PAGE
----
TCP Nagle delays slow SSL performance



18 years ago
16 years ago


(Reporter: Nelson Bolyard (seldom reads bugmail), Assigned: Kirk Erickson)



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In the TCP protocol, when an application writes a small set of
data to a TCP connection, and then immediately thereafter writes
a second set of data to the same socket, the second set of data 
is typically delayed (not sent out) until the acknowledgement 
for the first set of data is received from the peer.  This 
added transmission delay is called a "Nagle" delay.

So, with TCP, it is desirable to coalesce data to be written, 
and to write it with a single write (or send or writev) call
rather than with a series of small writes.  

NSS's SSL library already coalesces the writing of SSL records 
during a handshake, but there are still (at least) two circumstances
where two writes are done in succession that could be coalesced.

1. In an application where the client speaks first (e.g. https)
and an SSL "restart" handshake is used, the client is the last
of the two peers to write an SSL handshake record, and then 
immediately therafter sends the client sends its application 
data.  This results in two writes on the socket in rapid 
succession, the first of which is small.

2. In an application where the server speaks first (e.g. IMAPS)
an a full SSL handshake is used, the server is the last of the
two peers to write an SSL handshake record, and then immediately
thereafter the server writes its initial application data. 
This results in two writes on the socket in rapid succession.

When composing the last record in the SSL handshake, it is 
possible to detect that the application is about to write
data (e.g. if the handshake is takeing place as part of a 
call to PR_Write or PR_Send or PR_Writev) and to force the 
final handshake record into a buffer, thereby coalescing it
with the application data to follow.  

This bug report requests that this coalescing be performed
in NSS 3.2.

Comment 1

18 years ago
Marking P1, since this is a performance issue and performance is
one of the key goals of NSS 3.2.  
Priority: -- → P1
Target Milestone: --- → 3.2

Comment 2

18 years ago
Created attachment 24603 [details] [diff] [review]
Proposed patch

Comment 3

18 years ago
Fixed by the following file revisions:
sslimpl.h  1.9
ssl3con.c  1.16
sslsecur.c 1.5
sslsock.c  1.10
Reviewed and approved by Wan-Teh

Comment 4

18 years ago
marking fixed.
Last Resolved: 18 years ago
Resolution: --- → FIXED


18 years ago
Resolution: FIXED → ---

Comment 5

18 years ago
Reopening this bug.  Although the code passed all my tests at
the time I wrote it, it now seems to be completely failing to
coalesce client writes for restart handshakes.  That is what
we see in the packet traces Kirk recently recorded using our
AIX test system.  

I'd change the target fix version to 3.2.1, but there's no
3.2.1 in the list.

Comment 6

18 years ago
False alarm.  The changes in NSS 3.2 to coalesce handshake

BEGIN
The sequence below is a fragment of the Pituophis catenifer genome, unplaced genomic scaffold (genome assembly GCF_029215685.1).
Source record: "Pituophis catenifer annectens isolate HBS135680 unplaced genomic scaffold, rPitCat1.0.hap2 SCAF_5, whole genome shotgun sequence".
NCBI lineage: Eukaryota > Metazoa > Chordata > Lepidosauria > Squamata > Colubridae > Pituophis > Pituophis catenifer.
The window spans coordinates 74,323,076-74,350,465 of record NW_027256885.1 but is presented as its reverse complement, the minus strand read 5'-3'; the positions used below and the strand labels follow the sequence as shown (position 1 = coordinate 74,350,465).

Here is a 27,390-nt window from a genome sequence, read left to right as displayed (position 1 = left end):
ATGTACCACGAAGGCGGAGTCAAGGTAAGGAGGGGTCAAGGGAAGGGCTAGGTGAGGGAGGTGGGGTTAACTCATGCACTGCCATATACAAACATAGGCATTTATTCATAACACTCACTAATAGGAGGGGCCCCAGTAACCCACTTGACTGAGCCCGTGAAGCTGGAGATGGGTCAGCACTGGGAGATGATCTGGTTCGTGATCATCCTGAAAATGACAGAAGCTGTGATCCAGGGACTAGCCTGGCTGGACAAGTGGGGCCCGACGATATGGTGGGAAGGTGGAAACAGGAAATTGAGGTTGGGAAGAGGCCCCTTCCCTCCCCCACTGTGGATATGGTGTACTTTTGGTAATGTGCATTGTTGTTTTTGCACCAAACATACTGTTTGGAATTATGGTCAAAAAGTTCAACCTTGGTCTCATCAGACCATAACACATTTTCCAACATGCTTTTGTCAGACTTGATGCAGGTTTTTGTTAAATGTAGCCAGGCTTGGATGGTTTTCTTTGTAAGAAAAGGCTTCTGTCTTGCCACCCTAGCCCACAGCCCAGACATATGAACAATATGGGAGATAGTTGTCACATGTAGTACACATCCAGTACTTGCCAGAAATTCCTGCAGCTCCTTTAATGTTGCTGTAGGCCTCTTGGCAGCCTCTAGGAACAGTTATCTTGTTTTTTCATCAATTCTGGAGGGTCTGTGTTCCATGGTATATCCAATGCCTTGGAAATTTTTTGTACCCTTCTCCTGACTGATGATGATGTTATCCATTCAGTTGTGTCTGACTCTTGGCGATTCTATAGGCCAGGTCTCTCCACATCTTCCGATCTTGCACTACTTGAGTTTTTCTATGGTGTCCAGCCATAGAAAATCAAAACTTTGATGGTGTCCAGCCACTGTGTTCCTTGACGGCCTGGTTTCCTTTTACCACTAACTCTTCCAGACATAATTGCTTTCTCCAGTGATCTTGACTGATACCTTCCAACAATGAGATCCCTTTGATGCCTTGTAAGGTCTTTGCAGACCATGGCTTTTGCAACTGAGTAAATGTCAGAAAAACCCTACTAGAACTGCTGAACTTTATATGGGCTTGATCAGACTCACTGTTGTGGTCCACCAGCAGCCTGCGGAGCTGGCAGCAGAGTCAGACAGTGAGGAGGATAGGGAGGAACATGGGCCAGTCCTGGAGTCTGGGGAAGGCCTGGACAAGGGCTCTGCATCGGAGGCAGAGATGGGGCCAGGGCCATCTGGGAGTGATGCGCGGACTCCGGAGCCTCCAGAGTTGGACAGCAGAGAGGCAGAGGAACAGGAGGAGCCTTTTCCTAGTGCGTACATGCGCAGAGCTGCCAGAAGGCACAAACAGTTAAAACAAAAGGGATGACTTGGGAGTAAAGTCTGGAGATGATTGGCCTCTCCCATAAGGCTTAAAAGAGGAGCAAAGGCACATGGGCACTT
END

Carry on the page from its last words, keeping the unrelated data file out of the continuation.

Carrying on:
writes with application writes _are_ working.  

However, I think we should also disable Nagle delays prior to 
sending the Close Notify alert and closing the socket.  No 
point in delaying the final write, since there won't be 
another.  So, I'll leave this bug open, and change its target
to NSS 3.3, and lower it to P2.
Priority: P1 → P2
Target Milestone: 3.2 → 3.3


17 years ago
Keywords: perf

Comment 7

17 years ago
*** Bug 67718 has been marked as a duplicate of this bug. ***

Comment 8

17 years ago
I believe 67718 is NOT a duplicate of this bug.

Comment 9

17 years ago
Nagle delays are now disabled for all SSL sockets.

ssldef.c   1.4
sslimpl.h  1.13
sslsecur.c 1.11
sslsock.c  1.17
Last Resolved: 18 years ago17 years ago
Resolution: --- → FIXED

Comment 10

17 years ago
Disabling Nagle for all SSL sends may be a reasonable workaround, but it is 
inappropriate as a fix.

First, the bug that is being worked around by disabling Nagle in ssl_DefSend() 
needs to be clearly stated.  Then it needs to be fixed and revision 1.4 to 
ssldef.c needs to be backed out.

Resolution: FIXED → ---

Comment 11

17 years ago
NSS has a "stress test" client and a test server that we use for NSS
performance measurement.  Each of those test programs has an option
(-D) to completely disable Nagle delays.  This allows us to run the 
same code both with and without those delays and measure the difference.
That's how this bug came to be filed in the first place.

As explained previously in the cited bug report, NSS was changed so 
that it does not do two successive writes to the underlying socket 
from a single call to PR_Write or PR_Send.  I verified that two 
succesive write/send calls are never done to the underlying socket 
while the test client program is running, without doing one (or more) 
intervening reads of data (data that would have been sent by the 
server in response to the data just previously written to the client's 
socket).  That is, at least one round trip time occurs between one 
write and the next on the client's socket.

With this behavior, one would predict that there would be no Nagle 
delays introduced into the stream of data written by the client.  
I expected that the -D option on the client would thereafter have no 
effect on test performance, that the test would behave the same with 
or without -D (on the client) because the pattern of writes being 
done on the client would not trigger any Nagle delays.

However, after making these changes and verifying that the client's 
write behavior was as described above, the -D option on the client 
continued to have some significant effect on the test results on 
several platforms.  

Since the writes are already perfectly and completely coalesced, no 
further improvement is to be expected from further changing the write 

That's the motivation for this change.

I am willing, however, to make the call to ssl_EnableNagleDelay
in ssl_DefSend be conditionally compiled so that it is done only
on those platforms that benefit significantly.

Comment 12

17 years ago
The call to ssl_EnableNagleDelay in ssl_DefSend is now 
conditionally compiled.  
The call in ssl_SecureClose is not.  
Last Resolved: 17 years ago17 years ago
Resolution: --- → FIXED